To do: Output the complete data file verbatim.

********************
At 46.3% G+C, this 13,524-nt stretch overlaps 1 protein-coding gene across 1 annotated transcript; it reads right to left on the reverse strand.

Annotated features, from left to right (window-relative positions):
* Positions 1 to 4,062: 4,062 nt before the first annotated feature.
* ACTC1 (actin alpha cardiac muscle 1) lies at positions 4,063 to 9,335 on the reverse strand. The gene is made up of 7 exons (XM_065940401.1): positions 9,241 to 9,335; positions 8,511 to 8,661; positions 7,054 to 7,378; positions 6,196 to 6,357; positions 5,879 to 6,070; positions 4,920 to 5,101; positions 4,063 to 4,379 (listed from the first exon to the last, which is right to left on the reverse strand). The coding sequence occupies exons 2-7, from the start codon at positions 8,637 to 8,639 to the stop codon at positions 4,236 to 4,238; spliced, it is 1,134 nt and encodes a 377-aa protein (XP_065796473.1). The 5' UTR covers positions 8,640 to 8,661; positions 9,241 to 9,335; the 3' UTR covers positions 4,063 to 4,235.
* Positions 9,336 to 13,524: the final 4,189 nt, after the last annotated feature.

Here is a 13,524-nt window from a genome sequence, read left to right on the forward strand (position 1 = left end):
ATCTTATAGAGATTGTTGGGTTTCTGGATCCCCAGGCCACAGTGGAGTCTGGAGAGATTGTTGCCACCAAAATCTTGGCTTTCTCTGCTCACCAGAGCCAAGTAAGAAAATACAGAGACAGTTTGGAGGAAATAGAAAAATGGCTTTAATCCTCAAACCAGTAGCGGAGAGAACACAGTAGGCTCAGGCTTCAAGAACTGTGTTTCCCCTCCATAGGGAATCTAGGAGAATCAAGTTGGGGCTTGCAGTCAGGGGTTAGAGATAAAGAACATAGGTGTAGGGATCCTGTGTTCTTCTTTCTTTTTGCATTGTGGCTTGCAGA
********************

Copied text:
At 46.3% G+C, this 13,524-nt stretch overlaps 1 protein-coding gene across 1 annotated transcript; it reads right to left on the reverse strand.

Annotated features, from left to right (window-relative positions):
* Positions 1 to 4,062: 4,062 nt before the first annotated feature.
* ACTC1 (actin alpha cardiac muscle 1) lies at positions 4,063 to 9,335 on the reverse strand. The gene is made up of 7 exons (XM_065940401.1): positions 9,241 to 9,335; positions 8,511 to 8,661; positions 7,054 to 7,378; positions 6,196 to 6,357; positions 5,879 to 6,070; positions 4,920 to 5,101; positions 4,063 to 4,379 (listed from the first exon to the last, which is right to left on the reverse strand). The coding sequence occupies exons 2-7, from the start codon at positions 8,637 to 8,639 to the stop codon at positions 4,236 to 4,238; spliced, it is 1,134 nt and encodes a 377-aa protein (XP_065796473.1). The 5' UTR covers positions 8,640 to 8,661; positions 9,241 to 9,335; the 3' UTR covers positions 4,063 to 4,235.
* Positions 9,336 to 13,524: the final 4,189 nt, after the last annotated feature.

Here is a 13,524-nt window from a genome sequence, read left to right on the forward strand (position 1 = left end):
ATCTTATAGAGATTGTTGGGTTTCTGGATCCCCAGGCCACAGTGGAGTCTGGAGAGATTGTTGCCACCAAAATCTTGGCTTTCTCTGCTCACCAGAGCCAAGTAAGAAAATACAGAGACAGTTTGGAGGAAATAGAAAAATGGCTTTAATCCTCAAACCAGTAGCGGAGAGAACACAGTAGGCTCAGGCTTCAAGAACTGTGTTTCCCCTCCATAGGGAATCTAGGAGAATCAAGTTGGGGCTTGCAGTCAGGGGTTAGAGATAAAGAACATAGGTGTAGGGATCCTGTGTTCTTCTTTCTTTTTGCATTGTGGCTTGCAGA